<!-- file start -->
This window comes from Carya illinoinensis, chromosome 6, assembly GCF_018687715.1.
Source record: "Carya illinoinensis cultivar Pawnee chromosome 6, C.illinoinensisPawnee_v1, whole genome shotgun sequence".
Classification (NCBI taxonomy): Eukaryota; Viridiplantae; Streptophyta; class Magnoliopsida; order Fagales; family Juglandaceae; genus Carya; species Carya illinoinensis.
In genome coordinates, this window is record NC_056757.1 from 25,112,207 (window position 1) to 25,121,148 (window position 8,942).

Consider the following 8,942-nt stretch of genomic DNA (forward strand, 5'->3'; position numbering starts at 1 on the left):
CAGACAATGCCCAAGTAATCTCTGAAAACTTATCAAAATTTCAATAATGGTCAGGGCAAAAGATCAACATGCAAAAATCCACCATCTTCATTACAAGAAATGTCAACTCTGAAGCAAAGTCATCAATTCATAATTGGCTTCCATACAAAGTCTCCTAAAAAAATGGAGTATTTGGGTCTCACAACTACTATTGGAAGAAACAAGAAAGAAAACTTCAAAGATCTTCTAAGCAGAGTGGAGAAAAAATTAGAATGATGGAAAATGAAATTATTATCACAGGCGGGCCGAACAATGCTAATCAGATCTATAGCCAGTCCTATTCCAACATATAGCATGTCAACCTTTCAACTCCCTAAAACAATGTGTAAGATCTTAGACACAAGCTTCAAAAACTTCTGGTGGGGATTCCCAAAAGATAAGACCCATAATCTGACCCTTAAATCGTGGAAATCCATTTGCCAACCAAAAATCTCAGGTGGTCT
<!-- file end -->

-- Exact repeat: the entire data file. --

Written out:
This window comes from Carya illinoinensis, chromosome 6, assembly GCF_018687715.1.
Source record: "Carya illinoinensis cultivar Pawnee chromosome 6, C.illinoinensisPawnee_v1, whole genome shotgun sequence".
Classification (NCBI taxonomy): Eukaryota; Viridiplantae; Streptophyta; class Magnoliopsida; order Fagales; family Juglandaceae; genus Carya; species Carya illinoinensis.
In genome coordinates, this window is record NC_056757.1 from 25,112,207 (window position 1) to 25,121,148 (window position 8,942).

Consider the following 8,942-nt stretch of genomic DNA (forward strand, 5'->3'; position numbering starts at 1 on the left):
CAGACAATGCCCAAGTAATCTCTGAAAACTTATCAAAATTTCAATAATGGTCAGGGCAAAAGATCAACATGCAAAAATCCACCATCTTCATTACAAGAAATGTCAACTCTGAAGCAAAGTCATCAATTCATAATTGGCTTCCATACAAAGTCTCCTAAAAAAATGGAGTATTTGGGTCTCACAACTACTATTGGAAGAAACAAGAAAGAAAACTTCAAAGATCTTCTAAGCAGAGTGGAGAAAAAATTAGAATGATGGAAAATGAAATTATTATCACAGGCGGGCCGAACAATGCTAATCAGATCTATAGCCAGTCCTATTCCAACATATAGCATGTCAACCTTTCAACTCCCTAAAACAATGTGTAAGATCTTAGACACAAGCTTCAAAAACTTCTGGTGGGGATTCCCAAAAGATAAGACCCATAATCTGACCCTTAAATCGTGGAAATCCATTTGCCAACCAAAAATCTCAGGTGGTCT